Evaporated Cane Juice And Coconut Sugar – Great Alternatives To Refined Sugar

Plant-Based Recipes
Plant-Based Recipes
Plant-Based Recipes
Plant-Based Recipes

Many people are now using natural sweeteners like blackstrap molasses, and date sugar in plant-based recipes. However, date sugar is a pricey option and as it is made from ground-up whole dates, it will not dissolve completely. Therefore, it is not suitable for beverages, as it can add a gritty texture. On the other hand, blackstrap molasses is a byproduct of cane sugar milling and can have a high content of trace minerals. Besides, it can have a strong flavor profile, which can limit its use to complementary items.

So what can a plant-based eater do when they cannot use blackstrap molasses or date sugar? They can go for plant-based consumer goods like evaporated cane juice and coconut sugar. Let us look in detail at these sugars. Although before that, let us understand more about refined sugar.

Refined Sugar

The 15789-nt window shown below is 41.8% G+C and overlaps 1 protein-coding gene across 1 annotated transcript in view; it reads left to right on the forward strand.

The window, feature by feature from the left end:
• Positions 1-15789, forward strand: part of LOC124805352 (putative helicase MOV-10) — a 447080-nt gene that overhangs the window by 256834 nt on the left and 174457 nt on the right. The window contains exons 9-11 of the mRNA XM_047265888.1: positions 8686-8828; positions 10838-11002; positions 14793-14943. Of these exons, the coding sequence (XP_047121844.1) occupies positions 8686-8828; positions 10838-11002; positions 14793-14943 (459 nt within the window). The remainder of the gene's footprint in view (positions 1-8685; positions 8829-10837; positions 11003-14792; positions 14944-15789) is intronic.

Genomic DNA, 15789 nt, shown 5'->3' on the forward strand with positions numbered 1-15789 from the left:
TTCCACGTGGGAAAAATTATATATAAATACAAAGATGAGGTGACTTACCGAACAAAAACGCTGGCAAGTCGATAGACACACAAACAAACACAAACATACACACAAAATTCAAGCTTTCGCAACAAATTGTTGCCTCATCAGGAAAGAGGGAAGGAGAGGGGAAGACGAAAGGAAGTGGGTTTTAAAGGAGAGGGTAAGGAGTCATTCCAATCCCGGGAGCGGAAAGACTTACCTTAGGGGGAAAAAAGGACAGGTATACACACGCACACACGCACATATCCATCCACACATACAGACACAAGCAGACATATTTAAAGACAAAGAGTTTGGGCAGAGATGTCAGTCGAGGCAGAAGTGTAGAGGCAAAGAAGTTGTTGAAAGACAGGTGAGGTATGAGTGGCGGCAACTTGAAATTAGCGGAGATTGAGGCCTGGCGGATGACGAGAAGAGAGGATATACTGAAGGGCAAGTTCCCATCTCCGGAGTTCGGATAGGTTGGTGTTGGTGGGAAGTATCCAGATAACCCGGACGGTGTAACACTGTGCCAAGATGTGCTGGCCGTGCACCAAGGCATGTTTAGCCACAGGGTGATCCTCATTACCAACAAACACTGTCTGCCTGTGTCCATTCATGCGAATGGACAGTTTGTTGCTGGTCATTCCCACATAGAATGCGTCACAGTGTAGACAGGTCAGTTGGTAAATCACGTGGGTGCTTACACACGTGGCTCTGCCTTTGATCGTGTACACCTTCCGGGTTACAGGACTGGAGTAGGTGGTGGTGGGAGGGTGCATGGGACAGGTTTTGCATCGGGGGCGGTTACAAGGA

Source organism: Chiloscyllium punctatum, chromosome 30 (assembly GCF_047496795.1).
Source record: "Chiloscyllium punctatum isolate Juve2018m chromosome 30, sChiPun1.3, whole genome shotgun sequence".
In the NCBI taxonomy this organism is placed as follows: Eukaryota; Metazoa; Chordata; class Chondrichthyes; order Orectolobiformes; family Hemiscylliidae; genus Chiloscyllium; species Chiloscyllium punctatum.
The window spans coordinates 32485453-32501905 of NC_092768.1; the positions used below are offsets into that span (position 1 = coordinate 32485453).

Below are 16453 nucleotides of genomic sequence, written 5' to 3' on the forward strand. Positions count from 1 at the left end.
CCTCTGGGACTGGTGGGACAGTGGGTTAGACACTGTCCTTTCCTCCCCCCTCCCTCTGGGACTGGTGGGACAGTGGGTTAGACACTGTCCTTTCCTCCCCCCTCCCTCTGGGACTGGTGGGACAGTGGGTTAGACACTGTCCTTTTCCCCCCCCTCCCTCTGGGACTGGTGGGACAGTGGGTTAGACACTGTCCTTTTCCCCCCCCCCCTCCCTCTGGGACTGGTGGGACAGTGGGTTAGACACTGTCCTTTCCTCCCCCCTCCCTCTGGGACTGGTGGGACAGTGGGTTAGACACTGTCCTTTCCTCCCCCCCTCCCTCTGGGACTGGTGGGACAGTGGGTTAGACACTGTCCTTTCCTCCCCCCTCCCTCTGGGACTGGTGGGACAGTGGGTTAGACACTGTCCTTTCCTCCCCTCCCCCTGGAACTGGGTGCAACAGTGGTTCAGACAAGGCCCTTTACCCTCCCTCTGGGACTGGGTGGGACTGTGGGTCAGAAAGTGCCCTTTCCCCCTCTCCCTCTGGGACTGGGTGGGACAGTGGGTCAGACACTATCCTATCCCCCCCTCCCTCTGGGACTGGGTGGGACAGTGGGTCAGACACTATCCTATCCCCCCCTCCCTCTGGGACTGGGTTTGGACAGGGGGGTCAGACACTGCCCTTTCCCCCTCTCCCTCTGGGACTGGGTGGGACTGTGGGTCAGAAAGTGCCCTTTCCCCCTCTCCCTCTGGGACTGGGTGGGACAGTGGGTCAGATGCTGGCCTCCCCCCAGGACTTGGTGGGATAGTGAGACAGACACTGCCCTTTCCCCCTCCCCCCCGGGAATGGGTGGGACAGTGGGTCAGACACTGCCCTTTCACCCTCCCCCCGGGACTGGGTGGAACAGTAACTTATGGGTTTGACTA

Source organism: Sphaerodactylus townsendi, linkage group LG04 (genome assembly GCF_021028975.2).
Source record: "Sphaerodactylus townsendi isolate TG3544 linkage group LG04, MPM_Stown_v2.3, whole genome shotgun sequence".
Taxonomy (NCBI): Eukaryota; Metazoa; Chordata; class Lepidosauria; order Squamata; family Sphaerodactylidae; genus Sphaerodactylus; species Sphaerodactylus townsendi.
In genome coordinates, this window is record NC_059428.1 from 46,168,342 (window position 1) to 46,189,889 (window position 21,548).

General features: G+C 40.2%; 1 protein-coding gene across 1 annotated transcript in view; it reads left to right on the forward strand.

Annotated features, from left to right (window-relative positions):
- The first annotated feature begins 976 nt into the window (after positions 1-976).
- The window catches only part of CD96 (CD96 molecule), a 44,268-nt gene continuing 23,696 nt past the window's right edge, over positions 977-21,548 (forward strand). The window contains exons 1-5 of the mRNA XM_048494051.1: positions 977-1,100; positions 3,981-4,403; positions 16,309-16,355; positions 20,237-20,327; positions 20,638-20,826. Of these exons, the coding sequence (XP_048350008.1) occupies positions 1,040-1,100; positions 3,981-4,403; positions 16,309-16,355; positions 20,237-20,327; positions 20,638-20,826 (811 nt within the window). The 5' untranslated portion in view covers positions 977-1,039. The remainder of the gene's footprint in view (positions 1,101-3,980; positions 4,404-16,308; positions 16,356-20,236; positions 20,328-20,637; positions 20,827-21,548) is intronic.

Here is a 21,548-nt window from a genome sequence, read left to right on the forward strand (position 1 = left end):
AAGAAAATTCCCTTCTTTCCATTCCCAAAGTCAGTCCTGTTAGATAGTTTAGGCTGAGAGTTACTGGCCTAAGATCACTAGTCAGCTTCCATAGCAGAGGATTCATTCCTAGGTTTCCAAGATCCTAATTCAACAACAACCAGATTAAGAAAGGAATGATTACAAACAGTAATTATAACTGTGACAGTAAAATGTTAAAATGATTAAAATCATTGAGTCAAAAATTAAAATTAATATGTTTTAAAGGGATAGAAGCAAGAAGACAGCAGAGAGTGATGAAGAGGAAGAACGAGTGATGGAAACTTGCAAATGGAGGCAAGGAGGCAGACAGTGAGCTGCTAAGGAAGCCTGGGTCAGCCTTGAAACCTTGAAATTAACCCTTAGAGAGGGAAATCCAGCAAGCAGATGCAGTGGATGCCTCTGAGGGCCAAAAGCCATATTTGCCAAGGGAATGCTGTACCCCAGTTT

Commercially available cane sugar or white sugar is processed and refined. The refining process can differ based on whether the sugar is obtained from beets or sugar canes. In the case of sugar cane, it is chemically decolored and clarified to make cane sugar. Bone char or the charred remains of animal bones are used to whiten cane sugar and this makes many vegans avoid cane sugar. If you also wish to avoid this extra processing, you can use the sugar options discussed below.

Coconut Sugar 

Coconut sugar is procured from the sap of the flower bud stem of the coconut tree. This natural sugar has gained popularity recently. It is granulated and brown and can be a great replacement for common table sugar. Both coconut sugar and refined table sugar have 15 calories per teaspoon serving. The flavor profile of this sugar is very much similar to brown sugar and this should be kept in mind before using it in a particular recipe.

Evaporated Cane Juice 

Like coconut sugar, evaporated cane juice is also obtained from the sap of a plant. Evaporated cane juice is much different from table sugar and to get this, sugar cane juice is mechanically extracted, heated, and then cooled. This will yield a light brown coarse powder that is crumbly and gritty. Evaporated cane juice retains some of the flavors of molasses and so it does not offer just sweetness. Therefore, you will need to compare evaporated cane juice and coconut sugar for yourself to find the one that best suits your flavor profile.